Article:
So what we have to do is somehow create a circuit that feeds 5v into the correct pin on the Xbox power supply when the PS_ON line drops to ground. The tricky part here is that the PICO PSU takes a single 12v line and does not have the ability to feed it the 5v standby power. Also when you splice the 5v from the Xbox power supply to the ATX cable the Xbox PSU faults out and shuts off. Well thanks to a little help from SD Electronics here in San Diego i have a working circuit that powers up both the Pico PSU and the Xbox PSU when the power button is pressed on the motherboard. 

EDIT: Here is a better diagram, still don't have a scanner though!

Here is a circuit simulator showing how it behaves.  Note: You need JAVA to run the applet!

Now this is pretty strait forward except for 1 thing. The capacitor connected to ground above the diode is used to store the minute charge that gets by the diode so that when the motherboard drops the PS_ON pin to ground the Xbox PSU has time to come online before the PICO PSU flips itself on and then realizes it doesn't have enough power and aborts the startup by failing to send the  PWR_OK signal to the motherboard.  The size of the capacitor does not matter, the larger it is the longer it will take for the voltage to drop to zero after the circuit has been grounded and hence the longer it will take for the Pico PSU to start.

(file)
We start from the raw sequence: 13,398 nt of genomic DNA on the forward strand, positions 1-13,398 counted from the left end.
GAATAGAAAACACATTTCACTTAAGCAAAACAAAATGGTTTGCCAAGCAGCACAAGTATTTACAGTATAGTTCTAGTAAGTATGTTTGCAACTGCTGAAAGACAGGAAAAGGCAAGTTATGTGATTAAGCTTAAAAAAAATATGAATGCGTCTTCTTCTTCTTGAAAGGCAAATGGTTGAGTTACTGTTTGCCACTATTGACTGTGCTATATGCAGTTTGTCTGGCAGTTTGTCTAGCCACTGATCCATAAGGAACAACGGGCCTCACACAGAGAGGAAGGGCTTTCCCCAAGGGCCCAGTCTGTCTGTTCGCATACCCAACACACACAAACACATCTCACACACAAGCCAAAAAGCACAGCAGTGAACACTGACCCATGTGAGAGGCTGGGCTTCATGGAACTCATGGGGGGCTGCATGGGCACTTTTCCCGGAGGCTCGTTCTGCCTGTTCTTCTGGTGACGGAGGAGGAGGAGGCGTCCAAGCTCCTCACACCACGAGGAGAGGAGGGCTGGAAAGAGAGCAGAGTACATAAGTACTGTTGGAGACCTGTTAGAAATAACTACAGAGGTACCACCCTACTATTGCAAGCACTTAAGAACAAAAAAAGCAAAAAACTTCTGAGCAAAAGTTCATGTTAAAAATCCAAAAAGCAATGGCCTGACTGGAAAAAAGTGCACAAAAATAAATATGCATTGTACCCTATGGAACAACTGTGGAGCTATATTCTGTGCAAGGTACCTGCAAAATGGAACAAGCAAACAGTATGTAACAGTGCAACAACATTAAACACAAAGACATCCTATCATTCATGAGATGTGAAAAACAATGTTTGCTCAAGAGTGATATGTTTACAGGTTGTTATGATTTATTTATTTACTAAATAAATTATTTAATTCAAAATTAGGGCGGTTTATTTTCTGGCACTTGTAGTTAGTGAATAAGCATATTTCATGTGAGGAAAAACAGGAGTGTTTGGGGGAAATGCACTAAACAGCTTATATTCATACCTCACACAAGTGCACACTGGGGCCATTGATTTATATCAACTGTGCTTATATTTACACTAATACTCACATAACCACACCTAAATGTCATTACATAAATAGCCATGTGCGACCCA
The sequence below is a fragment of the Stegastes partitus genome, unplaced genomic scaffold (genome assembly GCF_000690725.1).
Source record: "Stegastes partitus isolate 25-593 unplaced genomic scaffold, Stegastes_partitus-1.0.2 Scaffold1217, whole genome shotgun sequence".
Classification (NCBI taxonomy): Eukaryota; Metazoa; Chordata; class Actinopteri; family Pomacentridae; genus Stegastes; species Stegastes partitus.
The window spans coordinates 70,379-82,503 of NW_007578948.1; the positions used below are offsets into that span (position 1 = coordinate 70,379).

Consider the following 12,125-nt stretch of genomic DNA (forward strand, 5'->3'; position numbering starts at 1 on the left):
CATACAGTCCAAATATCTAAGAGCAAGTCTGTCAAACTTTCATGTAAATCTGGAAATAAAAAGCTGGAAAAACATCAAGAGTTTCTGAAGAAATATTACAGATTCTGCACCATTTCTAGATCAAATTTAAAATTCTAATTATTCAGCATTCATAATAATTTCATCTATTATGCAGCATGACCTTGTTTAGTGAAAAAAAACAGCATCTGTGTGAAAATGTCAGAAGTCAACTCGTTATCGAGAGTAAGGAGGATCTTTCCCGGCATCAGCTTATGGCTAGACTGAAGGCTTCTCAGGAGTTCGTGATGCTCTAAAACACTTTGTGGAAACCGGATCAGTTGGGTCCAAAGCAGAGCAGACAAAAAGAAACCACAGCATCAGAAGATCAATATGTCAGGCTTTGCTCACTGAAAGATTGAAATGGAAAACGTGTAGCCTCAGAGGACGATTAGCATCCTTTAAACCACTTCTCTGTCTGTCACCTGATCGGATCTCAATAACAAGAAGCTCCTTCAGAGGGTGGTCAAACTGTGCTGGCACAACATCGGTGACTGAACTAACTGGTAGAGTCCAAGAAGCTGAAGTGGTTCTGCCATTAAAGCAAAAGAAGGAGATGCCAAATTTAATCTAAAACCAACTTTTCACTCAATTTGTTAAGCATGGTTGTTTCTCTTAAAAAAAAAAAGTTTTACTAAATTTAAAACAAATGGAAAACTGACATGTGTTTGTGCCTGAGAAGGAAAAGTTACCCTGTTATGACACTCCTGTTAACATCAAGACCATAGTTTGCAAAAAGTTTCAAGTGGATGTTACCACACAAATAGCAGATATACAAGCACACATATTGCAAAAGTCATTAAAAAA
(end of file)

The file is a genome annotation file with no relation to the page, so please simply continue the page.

So to set this up do the following things:

  • Connect pin 8 on the Xbox PSU to pin 9 ( +5Vsb purple )  on the ATX Power Cable at the motherboard side. Do not splice but instead cut the wire so that only the motherboard ATX is connected to pin the Xbox PSU pin 8. 
  • Connect pin 8 to the emitter ( pin 3 ) of the PNP transistor. 
  • Connect pin 7 to the collector ( pin 1 ) of the PNP transistor. 
  • Build the circuit described above. 
  • Cut the wire for pin 14 ( PS_ON, green ) between the mobo and the psu.
  • Attach the Pico PSU side of the PS_ON wire to between the diode and the capacitor shown above.
  • Attach the mobo side of the PS_ON wire to the far side of both diodes shown above. 

That's it! You can see my test of the circuit here below! Please Note that the capacitor is not connected correctly in this photo. 

It seems i forgot to take photos of the completed soldered in circuit but i will as soon as i get a chance! 

Step 5: Power it up!

As noted before the power button now activates the motherboard and power supply at the same time! As for the RF panel and xbox power button i'll get to that in a latter part of this build.

Here it is all together!

Now i've been told before that the Xbox case is a bad design but god damn this thing sucks. Even with a big hole in the top and two other fans i'm still having problems keeping the system below 50C!
 
More to come when I get the RF board working!

EDIT: Updated the live circuit diagram, list of materials, circuit wiring instructions, circuit diagram, links to the previous parts of this project. 

Here are the links to the other parts of this build, check them out!

Part 1: http://wetzelrice.com/blog/build-an-htpc-in-a-xbox-360-part1

Part 3: http://wetzelrice.com/blog/build-an-htpc-in-a-xbox-360-part-3-finishing-up